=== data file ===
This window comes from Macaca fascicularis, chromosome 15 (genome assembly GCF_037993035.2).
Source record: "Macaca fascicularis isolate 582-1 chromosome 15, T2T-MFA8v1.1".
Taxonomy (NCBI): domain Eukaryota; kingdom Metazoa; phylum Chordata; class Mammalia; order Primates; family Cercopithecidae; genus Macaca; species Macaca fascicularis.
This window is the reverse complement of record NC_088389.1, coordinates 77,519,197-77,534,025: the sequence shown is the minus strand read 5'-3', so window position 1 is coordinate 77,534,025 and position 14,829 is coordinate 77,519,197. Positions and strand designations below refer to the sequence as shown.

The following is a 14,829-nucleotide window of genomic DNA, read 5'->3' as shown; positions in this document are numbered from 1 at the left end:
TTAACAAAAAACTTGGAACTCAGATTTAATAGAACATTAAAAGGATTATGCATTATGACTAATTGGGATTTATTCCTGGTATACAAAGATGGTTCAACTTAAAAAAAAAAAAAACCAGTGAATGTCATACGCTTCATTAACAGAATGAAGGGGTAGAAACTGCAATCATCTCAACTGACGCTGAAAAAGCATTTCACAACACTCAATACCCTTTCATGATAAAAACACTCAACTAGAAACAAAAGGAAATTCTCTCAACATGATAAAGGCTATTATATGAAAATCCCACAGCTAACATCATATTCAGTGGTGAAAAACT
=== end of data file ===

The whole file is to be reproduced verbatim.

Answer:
This window comes from Macaca fascicularis, chromosome 15 (genome assembly GCF_037993035.2).
Source record: "Macaca fascicularis isolate 582-1 chromosome 15, T2T-MFA8v1.1".
Taxonomy (NCBI): domain Eukaryota; kingdom Metazoa; phylum Chordata; class Mammalia; order Primates; family Cercopithecidae; genus Macaca; species Macaca fascicularis.
This window is the reverse complement of record NC_088389.1, coordinates 77,519,197-77,534,025: the sequence shown is the minus strand read 5'-3', so window position 1 is coordinate 77,534,025 and position 14,829 is coordinate 77,519,197. Positions and strand designations below refer to the sequence as shown.

The following is a 14,829-nucleotide window of genomic DNA, read 5'->3' as shown; positions in this document are numbered from 1 at the left end:
TTAACAAAAAACTTGGAACTCAGATTTAATAGAACATTAAAAGGATTATGCATTATGACTAATTGGGATTTATTCCTGGTATACAAAGATGGTTCAACTTAAAAAAAAAAAAAACCAGTGAATGTCATACGCTTCATTAACAGAATGAAGGGGTAGAAACTGCAATCATCTCAACTGACGCTGAAAAAGCATTTCACAACACTCAATACCCTTTCATGATAAAAACACTCAACTAGAAACAAAAGGAAATTCTCTCAACATGATAAAGGCTATTATATGAAAATCCCACAGCTAACATCATATTCAGTGGTGAAAAACT